Leaving, Dying, Or Shutting The Hell Up

Any intentional bigot can cease to exist by growing up and out of their erroneous beliefs, like most of us have. Another route is…to not make any impact on the environment (physically leaving the US, shutting the hell up, or dying are three ways that come to mind). I’M A PACIFIST, I AM NEVER —EVER— GOING TO CALL FOR VIOLENCE, even though I will freely admit to feelings of relief and often glee when an intentional bigot departs or dies. 

And while glee at their departure (in whatever form it takes) might seem shocking to those with many points of privilege (who maybe haven’t considered or imagined what it’s like to have to continually deal with oppression caused by these folks), it’s really very much a survival reflex that hundreds of millions of us have had to tone down to be considered polite**. 

I greatly value being polite, but the “don’t speak ill of the dead” adage is truly not helpful in the 21st century. Because it has masked far too many otherwise easily seen and understood truths. Truths like: Many, if not most people naturally feel great relief and freedom when abusive people die.

Hear me out. I am not talking about —or advocating for anyone to go—  spitting directly in the face of a bigot’s family who may have had their own struggles with the bigot, but that doesn’t mean I should in any way hide my relief or even happiness when an intentional bigot departs by any means available. 

Here’s why: when an intentional misogynist is no longer spouting sexist stuff, women (including me) are safer in the world. When an intentional racist is no longer crowing racist ideas, millions of my brothers and sisters are safer. When an intentional homophobe dies, I am safer in my life, liberty, and my pursuit of happiness and so are millions of others who identify as LGBTQ. And in all these cases the world is a bit more peaceful. See a theme here? And when a physically or sexually abusive person can no longer harm others, the world seriously becomes kinder and safer for everyone. That’s just reality. And I think we should point out and be publicly grateful when the world becomes safer.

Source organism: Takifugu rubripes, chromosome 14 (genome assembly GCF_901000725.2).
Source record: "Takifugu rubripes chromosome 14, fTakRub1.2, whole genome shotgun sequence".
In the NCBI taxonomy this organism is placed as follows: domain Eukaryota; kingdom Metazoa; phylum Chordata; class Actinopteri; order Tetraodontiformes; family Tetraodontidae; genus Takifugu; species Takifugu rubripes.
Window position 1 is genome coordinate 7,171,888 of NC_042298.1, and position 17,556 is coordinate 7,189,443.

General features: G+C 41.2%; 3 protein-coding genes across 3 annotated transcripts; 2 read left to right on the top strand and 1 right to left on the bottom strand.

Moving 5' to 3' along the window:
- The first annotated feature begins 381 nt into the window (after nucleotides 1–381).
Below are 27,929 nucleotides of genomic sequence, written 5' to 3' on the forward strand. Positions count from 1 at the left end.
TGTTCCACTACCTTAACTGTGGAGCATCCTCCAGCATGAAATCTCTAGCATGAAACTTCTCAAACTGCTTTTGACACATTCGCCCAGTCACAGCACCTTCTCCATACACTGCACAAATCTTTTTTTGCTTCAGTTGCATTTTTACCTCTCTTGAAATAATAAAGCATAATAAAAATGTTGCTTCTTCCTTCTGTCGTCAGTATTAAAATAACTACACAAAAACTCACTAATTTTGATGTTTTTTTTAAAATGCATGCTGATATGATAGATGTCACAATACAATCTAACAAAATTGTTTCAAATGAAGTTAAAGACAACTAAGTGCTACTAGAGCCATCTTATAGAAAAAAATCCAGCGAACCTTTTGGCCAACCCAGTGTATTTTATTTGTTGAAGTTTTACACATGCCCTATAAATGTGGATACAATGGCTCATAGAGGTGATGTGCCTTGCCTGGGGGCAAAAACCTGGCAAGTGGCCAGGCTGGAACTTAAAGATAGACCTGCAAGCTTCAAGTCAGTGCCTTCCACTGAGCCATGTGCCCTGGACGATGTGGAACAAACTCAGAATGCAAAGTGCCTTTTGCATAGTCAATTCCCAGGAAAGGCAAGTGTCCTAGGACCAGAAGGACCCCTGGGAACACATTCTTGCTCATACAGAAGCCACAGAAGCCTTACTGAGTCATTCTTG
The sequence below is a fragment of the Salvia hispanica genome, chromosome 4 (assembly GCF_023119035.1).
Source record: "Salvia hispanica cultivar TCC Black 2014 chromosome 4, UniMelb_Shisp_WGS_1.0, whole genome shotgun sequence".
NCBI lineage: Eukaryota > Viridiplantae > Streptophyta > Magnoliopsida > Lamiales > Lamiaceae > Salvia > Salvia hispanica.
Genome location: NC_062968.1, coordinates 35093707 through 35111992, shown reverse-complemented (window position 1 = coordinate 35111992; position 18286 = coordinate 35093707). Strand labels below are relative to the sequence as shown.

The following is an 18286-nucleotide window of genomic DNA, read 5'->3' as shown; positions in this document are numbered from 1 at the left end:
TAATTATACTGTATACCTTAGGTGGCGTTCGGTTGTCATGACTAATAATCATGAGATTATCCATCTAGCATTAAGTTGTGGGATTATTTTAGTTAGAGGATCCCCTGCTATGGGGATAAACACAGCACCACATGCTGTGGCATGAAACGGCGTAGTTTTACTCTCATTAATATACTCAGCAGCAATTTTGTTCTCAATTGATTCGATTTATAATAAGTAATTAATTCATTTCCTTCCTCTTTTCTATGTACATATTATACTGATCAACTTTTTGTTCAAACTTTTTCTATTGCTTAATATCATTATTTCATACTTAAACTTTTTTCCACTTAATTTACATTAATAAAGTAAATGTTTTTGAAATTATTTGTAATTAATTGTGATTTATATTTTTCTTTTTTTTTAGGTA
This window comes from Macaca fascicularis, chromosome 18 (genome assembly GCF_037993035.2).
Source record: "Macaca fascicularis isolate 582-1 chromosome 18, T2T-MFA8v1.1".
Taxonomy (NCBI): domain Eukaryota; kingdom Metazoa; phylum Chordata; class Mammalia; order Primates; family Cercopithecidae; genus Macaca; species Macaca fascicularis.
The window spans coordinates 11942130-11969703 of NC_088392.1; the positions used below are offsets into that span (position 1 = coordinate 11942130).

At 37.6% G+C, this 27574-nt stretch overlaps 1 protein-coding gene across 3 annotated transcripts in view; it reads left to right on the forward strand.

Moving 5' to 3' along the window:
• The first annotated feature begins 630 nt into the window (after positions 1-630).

So I think we ought to be more vocal about that. 

Rush Limbaugh died on February 17 2021. I am purposefully publishing this piece on the first anniversary of his death. His horrific legacy of intentional bigotry is still with us, but at least he is no longer able to use his voice to try to legitimize things that simply are not legitimate points of view. He’s unable to do more harm BECAUSE he is dead, and I am grateful for that. 

I certainly don’t have all the answers for what to do with intentional bigots.  But I do know they are as useful in the 21st century as drunk drivers. And just like drunk drivers: at the end of the day they CHOOSE to engage in their behaviors. Even folks in full denial about their alcoholism can choose not to drive drunk. So when they do, they should face serious consequences.

**And here, I feel the need to digress a bit and say: I am all for being polite (showing respect and consideration to others). Politeness is a formalized way of showing good will towards others.  It has tons of adaptive qualities. It is very much welcomed and necessary in a pluralistic society. And it’s essential for a planet based in love/caring as well. I’m all in for being polite. When it doesn’t allow for corruption/harm to happen or continue.